Book description: a quick word

26 Dec

When I pick a book to read, my choice is influenced by the following elements:

  1. The cover
  2. The title
  3. The description

More precisely, the book cover gets (or not) the book in my hands, or grabs my attention enough to make me read the description. As for the book title, sometimes it is as important as the book cover – it can easily accomplish the same. But sometimes, when the cover is very good, I can ignore the title and still read the description.

But the description is the element that determines my buying decision.

This is why I want to share some advice for creating an enticing book description.

  • Imagine yourself in your reader’s shoes. What would a person who knows nothing of your book feel while reading the description? The secret is to give some elements that will fascinate and make longing for more.
  • For fiction books it is often better to show a piece of your story or to write what it is about instead of only saying something like “This is a great fantasy book. It will entertain both children and adults”.
  • Keep it short and simple. Avoid giving away too much detail: too much text looks scary for some people, you can’t believe how many of them just don’t want to read even a short piece of text and would rather hear it from someone. And then, the aim of the description is only to give them a foretaste of the story, to tell them what it is about.
  • It can be a great idea to simply put a short but juicy piece of a chapter into your book description – not only it perfectly captures the attention (if the piece is well-chosen, which is a tricky part as well), but also it gives a reader a glimpse of the author’s writing style.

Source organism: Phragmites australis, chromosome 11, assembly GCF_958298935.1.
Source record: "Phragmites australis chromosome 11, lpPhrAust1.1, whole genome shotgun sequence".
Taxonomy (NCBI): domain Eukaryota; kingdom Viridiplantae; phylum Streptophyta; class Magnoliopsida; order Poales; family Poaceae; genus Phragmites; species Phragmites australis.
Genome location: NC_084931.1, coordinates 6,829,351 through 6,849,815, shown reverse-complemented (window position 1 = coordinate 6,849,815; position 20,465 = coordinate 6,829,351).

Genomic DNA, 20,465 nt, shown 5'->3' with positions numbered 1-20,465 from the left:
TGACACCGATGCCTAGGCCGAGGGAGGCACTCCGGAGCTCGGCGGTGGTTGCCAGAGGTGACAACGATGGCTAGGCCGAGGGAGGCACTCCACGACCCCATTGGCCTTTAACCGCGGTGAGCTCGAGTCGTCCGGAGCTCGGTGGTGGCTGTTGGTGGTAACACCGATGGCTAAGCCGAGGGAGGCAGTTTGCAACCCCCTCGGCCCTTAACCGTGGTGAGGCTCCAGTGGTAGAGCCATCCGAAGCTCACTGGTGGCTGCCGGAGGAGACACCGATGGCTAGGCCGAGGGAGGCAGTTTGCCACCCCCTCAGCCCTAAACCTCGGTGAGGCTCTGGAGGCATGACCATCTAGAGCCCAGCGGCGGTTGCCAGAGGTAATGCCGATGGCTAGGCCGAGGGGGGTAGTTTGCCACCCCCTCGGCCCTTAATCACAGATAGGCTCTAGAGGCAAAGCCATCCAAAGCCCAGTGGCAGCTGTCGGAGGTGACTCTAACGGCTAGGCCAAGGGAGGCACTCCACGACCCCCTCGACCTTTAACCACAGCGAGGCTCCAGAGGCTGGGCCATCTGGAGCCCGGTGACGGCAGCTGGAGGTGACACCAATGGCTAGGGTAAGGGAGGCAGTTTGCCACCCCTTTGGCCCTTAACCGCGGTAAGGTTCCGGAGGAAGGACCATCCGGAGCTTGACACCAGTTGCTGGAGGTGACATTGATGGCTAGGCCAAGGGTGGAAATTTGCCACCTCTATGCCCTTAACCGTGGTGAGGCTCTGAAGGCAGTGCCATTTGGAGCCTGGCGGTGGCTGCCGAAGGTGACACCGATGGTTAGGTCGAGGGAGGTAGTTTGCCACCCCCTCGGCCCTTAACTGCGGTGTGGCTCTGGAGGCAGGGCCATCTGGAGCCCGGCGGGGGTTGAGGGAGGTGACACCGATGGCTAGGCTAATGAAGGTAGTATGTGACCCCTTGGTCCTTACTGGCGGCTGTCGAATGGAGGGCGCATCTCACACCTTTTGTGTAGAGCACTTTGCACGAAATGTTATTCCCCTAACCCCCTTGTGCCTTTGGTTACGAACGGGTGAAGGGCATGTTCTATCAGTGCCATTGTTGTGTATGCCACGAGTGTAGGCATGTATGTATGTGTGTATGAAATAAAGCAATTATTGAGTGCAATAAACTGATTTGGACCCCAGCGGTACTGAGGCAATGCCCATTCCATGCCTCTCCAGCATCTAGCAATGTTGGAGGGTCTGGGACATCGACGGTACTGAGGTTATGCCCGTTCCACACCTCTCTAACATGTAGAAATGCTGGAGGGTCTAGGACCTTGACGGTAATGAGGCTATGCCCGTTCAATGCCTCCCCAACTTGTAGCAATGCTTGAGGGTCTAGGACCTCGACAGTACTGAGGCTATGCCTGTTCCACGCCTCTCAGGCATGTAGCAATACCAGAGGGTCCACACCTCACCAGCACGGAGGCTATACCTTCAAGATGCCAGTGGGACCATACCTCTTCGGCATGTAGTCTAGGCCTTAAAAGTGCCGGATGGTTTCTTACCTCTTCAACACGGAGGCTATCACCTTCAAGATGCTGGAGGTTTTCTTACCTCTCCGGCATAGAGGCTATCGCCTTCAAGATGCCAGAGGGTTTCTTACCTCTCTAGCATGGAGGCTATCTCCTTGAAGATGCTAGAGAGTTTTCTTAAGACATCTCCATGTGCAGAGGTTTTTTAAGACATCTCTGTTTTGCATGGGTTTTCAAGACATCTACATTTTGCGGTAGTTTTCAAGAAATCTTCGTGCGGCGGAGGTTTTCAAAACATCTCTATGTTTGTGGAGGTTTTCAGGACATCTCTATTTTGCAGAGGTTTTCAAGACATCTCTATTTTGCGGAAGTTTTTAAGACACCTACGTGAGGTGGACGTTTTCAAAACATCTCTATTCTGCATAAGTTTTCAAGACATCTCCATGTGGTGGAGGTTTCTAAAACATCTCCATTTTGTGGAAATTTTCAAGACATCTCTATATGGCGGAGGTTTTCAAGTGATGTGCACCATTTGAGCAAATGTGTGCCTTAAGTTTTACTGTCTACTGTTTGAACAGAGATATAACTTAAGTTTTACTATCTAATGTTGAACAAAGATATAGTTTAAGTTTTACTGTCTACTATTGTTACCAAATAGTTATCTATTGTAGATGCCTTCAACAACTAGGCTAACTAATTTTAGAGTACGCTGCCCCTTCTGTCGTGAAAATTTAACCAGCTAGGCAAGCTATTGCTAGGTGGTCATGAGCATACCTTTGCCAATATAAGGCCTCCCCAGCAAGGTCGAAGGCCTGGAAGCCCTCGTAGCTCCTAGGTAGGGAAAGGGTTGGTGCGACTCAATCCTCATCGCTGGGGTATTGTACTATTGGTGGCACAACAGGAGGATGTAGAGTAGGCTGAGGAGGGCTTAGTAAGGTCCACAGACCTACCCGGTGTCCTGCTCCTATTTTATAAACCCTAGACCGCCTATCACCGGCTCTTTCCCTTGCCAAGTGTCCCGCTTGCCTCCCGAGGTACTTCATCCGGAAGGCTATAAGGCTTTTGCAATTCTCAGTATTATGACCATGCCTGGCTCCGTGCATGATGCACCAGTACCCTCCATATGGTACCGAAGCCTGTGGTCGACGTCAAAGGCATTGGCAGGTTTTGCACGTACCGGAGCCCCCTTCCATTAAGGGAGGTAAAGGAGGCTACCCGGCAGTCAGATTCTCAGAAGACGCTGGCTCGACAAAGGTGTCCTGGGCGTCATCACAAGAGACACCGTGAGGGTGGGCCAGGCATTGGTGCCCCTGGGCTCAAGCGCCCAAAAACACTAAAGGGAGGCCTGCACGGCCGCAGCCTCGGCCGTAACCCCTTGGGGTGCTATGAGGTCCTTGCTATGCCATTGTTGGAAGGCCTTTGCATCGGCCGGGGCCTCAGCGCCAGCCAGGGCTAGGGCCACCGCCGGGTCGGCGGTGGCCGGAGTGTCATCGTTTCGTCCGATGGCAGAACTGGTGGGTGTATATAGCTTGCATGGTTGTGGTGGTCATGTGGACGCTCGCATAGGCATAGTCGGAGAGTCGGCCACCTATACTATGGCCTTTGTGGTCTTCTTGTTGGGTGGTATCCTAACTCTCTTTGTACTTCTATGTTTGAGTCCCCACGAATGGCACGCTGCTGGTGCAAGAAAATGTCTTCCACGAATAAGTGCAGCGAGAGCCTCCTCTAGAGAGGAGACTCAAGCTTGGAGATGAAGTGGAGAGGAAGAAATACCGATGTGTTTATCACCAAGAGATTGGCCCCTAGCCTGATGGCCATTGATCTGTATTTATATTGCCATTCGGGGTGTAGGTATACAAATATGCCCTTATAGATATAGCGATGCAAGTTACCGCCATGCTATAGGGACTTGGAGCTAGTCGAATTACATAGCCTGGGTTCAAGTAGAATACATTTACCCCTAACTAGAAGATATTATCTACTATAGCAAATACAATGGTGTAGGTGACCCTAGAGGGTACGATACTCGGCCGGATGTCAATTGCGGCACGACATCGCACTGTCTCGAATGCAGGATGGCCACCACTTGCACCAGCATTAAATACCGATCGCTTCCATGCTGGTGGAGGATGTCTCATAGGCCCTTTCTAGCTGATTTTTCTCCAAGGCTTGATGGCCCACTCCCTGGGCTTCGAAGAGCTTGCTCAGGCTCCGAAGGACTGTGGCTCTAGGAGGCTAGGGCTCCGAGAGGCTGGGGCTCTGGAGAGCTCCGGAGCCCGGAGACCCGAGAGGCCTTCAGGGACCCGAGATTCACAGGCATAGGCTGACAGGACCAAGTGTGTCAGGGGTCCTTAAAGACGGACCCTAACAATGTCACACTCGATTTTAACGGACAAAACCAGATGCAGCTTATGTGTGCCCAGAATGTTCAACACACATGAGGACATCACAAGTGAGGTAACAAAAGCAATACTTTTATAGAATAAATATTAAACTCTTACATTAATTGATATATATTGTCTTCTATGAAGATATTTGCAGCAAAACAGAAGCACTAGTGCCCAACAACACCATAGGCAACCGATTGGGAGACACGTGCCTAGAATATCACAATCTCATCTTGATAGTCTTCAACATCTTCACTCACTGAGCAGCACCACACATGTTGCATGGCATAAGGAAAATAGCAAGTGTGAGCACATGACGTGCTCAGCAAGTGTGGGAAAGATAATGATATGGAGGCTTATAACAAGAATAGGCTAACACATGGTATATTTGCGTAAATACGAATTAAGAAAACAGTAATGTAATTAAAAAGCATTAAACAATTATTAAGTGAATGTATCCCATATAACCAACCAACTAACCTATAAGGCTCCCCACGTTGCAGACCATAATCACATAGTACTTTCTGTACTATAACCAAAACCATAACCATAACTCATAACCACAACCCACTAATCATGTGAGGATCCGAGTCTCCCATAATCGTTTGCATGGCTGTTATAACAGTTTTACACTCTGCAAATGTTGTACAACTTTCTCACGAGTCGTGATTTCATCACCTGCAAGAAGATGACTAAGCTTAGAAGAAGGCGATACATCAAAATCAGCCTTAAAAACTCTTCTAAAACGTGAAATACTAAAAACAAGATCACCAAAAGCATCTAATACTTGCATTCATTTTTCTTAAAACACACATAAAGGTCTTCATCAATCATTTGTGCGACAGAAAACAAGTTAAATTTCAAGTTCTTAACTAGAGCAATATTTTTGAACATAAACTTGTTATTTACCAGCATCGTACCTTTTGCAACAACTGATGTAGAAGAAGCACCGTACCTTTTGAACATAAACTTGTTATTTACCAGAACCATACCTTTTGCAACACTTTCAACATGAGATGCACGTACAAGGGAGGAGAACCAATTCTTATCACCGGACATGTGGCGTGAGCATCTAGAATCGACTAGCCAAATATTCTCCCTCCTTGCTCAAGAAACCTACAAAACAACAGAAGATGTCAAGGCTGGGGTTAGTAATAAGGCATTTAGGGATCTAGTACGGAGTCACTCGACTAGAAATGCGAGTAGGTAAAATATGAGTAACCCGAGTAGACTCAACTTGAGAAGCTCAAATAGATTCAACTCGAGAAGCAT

• Some authors like putting a reader’s or reviewer’s quote that describes the book. It works well, but it can backfire if overdone.
  • If you have a chance to sell your physical book at a fair or a convention, your potential readers will give you the elements they want in the description, just listen to what they are asking you about your book.
  • The description is the first impression of your book, so be very careful with spelling and grammar mistakes.

If you have some more advice on the matter, please share 😉


Kateryna Kei, Author of Raven Boy, adventure and romance young-adult saga

1 Comment

Posted by on December 26, 2014 in Author Resources


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One response to “Book description: a quick word

  1. Mili_Fay

    December 27, 2014 at 5:18 am

    I never pick up a book if I do not like its cover (unless a friend read it and told me I have to read it). This way, if the book turns out to be bad, at least I can enjoy the pretty cover. So far, my favourite cover is Susan Krinard’s “Touch Of The Wolf” (, though I also love “The Selection” and “Mortal Instruments” covers.

    I do not really care about the title, but I would not buy the book if I do not like the description. I like the descriptions that create questions in my mind I have to have answered. For example, I have been toying with this:

    “Lauraliee Lumijer, a reluctant princess, thought that becoming queen would be her greatest challenge. At sixteen, not only does she bind her soul with the Water Spirit to become a Warrior of Virtue, but she is expected to lead her cousin and sister on a dangerous mission to prevent a psychotic Dragon Lord from engulfing Ardan in another war. Will she succeed, but more importantly, will she be able to keep their mission a secret from her overprotective mother?

    Diamond Pendragon is thrilled that his father is alive, but he can barely recognise the man he loved in the enraged Dragon Lord that emerged from the granite prison. He is also not sure that his father’s desire for a war with humans is the answer to everlasting peace. He never had any trouble with the generations of human rulers, but maybe that is because since his father’s defeat he has been ruling the dragon-people in a hermit kingdom. If only he took the trouble to find out what humans are really like while he had the chance!”

    The description is not quite to my satisfaction, yet, but I hope it gives you the idea of what I mean by creating questions in a reader’s mind.

    Also, it is important to inject the tone of the book in the description. I hope to convey that even though the subject of my book is very serious (war between two races, perils of a long journey), the book will be filled with adventure, humor, and a hint of romance.

    Do you have a favourite book description that made you read the book?



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